### Re: Hansl Help

Dear Sven, Allin and Jack,

Here's another approach -- not so elegant in that it involves aOn Wed, 30 Nov 2011, Riccardo (Jack) Lucchetti wrote:

> On Wed, 30 Nov 2011, Sven Schreiber wrote:

>

>> On 11/30/2011 10:55 PM, Henrique Andrade wrote:

>>> Dear Hansl experts,

>>>

>>> I would like to write a Hansl code but unfortunately I'm out of

>>> creativity :(

>>> I have a binary series with blocks of 0 and 1. Something like

>>>

>>> X=(0,0,0,1,1,1,1,1,0,0,0,0,0,1,1,1,1,1,1,1,1,1,1,1).

>>>

>>> Here are the steps I need do follow:

>>>

>>> (1) Find the number of 1-blocks;

>>> (2) Calculate the average number of observations inside these blocks.

>>>

>>> In my hypothetical example, the X series, I have two blocks, and these

>>> blocks have an average of 8 observations (five observations in the first

>>> block and eleven observations in the second block).

>>>

>>

>> Just a quick thought: you could take the (serial/first) difference of

>> your series and count the occurrences of -1, which indicates how many

>> times you have a 01 pattern. And each 1 in the difference indicates the

>> position of a 10 pattern (or vice versa, depending on whether you take

>> left-to-right or right-to-left differences). The position indices help

>> you determine how many ones you have in between, i.e. in each block.

>>

>> But your problem in general does look like unpleasant details to code.

>

> Building on Sven's idea: call your binary series y. Then,

>

> <hansl>

> series chg = diff(y)

> chg[1] = (y[1] == 1)

> scalar n_blocks = sum(chg==1)

> scalar avg_len = sum(y) / n_blocks

> </hansl>

>

> I think this ought to work.

loop, but it prepares a vector of block lengths, in case that might

be wanted.

<hansl>

matrix X={0,0,0,1,1,1,1,1,0,0,0,0,0,1,1,1,1,1,1,1,1,1,1,1}'

matrix B = {}

scalar blen = 0

scalar n = rows(X)

loop i=1..n -q

if X[i] == 1

blen++

if i == n || X[i+1] == 0

B |= {blen}

blen = 0

endif

endif

endloop

printf "Found %d blocks, average length %g\n",

rows(B), meanc(B)

</hansl>

Allin Cottrell_______________________________________________

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Henrique Andrade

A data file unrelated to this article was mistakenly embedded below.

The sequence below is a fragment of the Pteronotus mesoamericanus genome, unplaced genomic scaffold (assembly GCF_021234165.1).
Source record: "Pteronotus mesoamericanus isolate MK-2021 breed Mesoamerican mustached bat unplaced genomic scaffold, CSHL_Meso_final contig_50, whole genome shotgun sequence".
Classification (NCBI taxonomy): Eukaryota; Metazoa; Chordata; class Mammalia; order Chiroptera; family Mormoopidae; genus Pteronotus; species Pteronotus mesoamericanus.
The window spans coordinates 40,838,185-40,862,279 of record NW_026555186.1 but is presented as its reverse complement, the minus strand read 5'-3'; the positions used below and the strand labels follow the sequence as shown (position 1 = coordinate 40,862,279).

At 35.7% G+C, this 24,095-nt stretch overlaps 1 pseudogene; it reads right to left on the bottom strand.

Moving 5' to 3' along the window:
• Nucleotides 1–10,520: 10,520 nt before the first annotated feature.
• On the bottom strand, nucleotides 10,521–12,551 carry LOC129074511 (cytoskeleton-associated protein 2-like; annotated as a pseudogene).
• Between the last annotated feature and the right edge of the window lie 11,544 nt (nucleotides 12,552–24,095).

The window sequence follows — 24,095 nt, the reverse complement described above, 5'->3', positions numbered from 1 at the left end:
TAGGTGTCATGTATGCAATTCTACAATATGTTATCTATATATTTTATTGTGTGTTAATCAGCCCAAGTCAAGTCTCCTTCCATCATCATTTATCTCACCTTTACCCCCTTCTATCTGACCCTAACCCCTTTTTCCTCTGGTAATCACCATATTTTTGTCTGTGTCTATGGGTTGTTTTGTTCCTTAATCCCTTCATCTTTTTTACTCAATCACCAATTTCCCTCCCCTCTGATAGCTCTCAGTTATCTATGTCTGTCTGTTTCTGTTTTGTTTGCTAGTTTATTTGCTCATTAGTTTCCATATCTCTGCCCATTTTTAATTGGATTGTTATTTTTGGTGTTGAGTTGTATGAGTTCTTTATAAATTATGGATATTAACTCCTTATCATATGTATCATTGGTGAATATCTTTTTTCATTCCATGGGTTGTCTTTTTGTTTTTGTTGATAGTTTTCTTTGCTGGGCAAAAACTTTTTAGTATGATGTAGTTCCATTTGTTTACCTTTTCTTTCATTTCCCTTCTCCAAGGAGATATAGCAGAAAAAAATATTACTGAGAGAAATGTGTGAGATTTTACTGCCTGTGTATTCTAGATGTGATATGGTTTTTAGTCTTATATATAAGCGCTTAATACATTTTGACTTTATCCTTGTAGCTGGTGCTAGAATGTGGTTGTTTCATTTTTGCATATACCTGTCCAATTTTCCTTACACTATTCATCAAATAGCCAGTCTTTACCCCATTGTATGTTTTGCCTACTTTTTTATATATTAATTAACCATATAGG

<div> <p>Dear Sven, Allin and Jack,</p> <div><br></div> <div>Definitely you rock! Thank you so much for your help!<br><br> </div> <div> <div>Just one note: Jack's suggestion didn't work in the case</div> <div>the series starts with 1-block. But fortunately this is not</div> <div>my case :)</div> <div><br></div> <div>X=(0,0,0,1,1,1,1,1,0,0,0,0,0,1,1,1,1,1,1,1,1,1,1,1)</div> <div>Found 2 blocks, average length 8</div> <div><br></div> <div>Y=(1,1,1,1,1,0,0,0,0,0,1,1,1,1,1,1,1,1,1,1,1,0,0,0,)</div> <div> Found 1 block, average length 16</div> </div> <div><br></div> <div>Best regards,</div> <div>Henrique</div> <div><br></div> <div> <br><div class="gmail_quote">2011/11/30 Allin Cottrell <span dir="ltr"><<a href="mailto:cottrell@...">cottrell@...</a>></span><br><blockquote class="gmail_quote"> <div class="HOEnZb"><div class="h5">On Wed, 30 Nov 2011, Riccardo (Jack) Lucchetti wrote:<br><br> > On Wed, 30 Nov 2011, Sven Schreiber wrote:<br> ><br> >> On 11/30/2011 10:55 PM, Henrique Andrade wrote:<br> >>> Dear Hansl experts,<br> >>><br> >>> I would like to write a Hansl code but unfortunately I'm out of<br> >>> creativity :(<br> >>> I have a binary series with blocks of 0 and 1. Something like<br> >>><br> >>> X=(0,0,0,1,1,1,1,1,0,0,0,0,0,1,1,1,1,1,1,1,1,1,1,1).<br> >>><br> >>> Here are the steps I need do follow:<br> >>><br> >>> (1) Find the number of 1-blocks;<br> >>> (2) Calculate the average number of observations inside these blocks.<br> >>><br> >>> In my hypothetical example, the X series, I have two blocks, and these<br> >>> blocks have an average of 8 observations (five observations in the first<br> >>> block and eleven observations in the second block).<br> >>><br> >><br> >> Just a quick thought: you could take the (serial/first) difference of<br> >> your series and count the occurrences of -1, which indicates how many<br> >> times you have a 01 pattern. And each 1 in the difference indicates the<br> >> position of a 10 pattern (or vice versa, depending on whether you take<br> >> left-to-right or right-to-left differences). The position indices help<br> >> you determine how many ones you have in between, i.e. in each block.<br> >><br> >> But your problem in general does look like unpleasant details to code.<br> ><br> > Building on Sven's idea: call your binary series y. Then,<br> ><br> > <hansl><br> > series chg = diff(y)<br> > chg[1] = (y[1] == 1)<br> > scalar n_blocks = sum(chg==1)<br> > scalar avg_len = sum(y) / n_blocks<br> > </hansl><br> ><br> > I think this ought to work.<br><br> </div></div>Here's another approach -- not so elegant in that it involves a<br> loop, but it prepares a vector of block lengths, in case that might<br> be wanted.<br><br> <hansl><br> matrix X={0,0,0,1,1,1,1,1,0,0,0,0,0,1,1,1,1,1,1,1,1,1,1,1}'<br> matrix B = {}<br> scalar blen = 0<br> scalar n = rows(X)<br><br> loop i=1..n -q<br> if X[i] == 1<br> blen++<br> if i == n || X[i+1] == 0<br> B |= {blen}<br> blen = 0<br> endif<br> endif<br> endloop<br><br> printf "Found %d blocks, average length %g\n",<br> rows(B), meanc(B)<br> </hansl><br><span class="HOEnZb"><br> Allin Cottrell<br></span><div class="HOEnZb"><div class="h5">_______________________________________________<br> Gretl-users mailing list<br><a href="mailto:Gretl-users@...">Gretl-users@...</a><br><a href="http://lists.wfu.edu/mailman/listinfo/gretl-users" target="_blank">http://lists.wfu.edu/mailman/listinfo/gretl-users</a><br> </div></div> </blockquote> </div> <br><br clear="all"><div><br></div>-- <br>Henrique Andrade<br><br> </div> </div>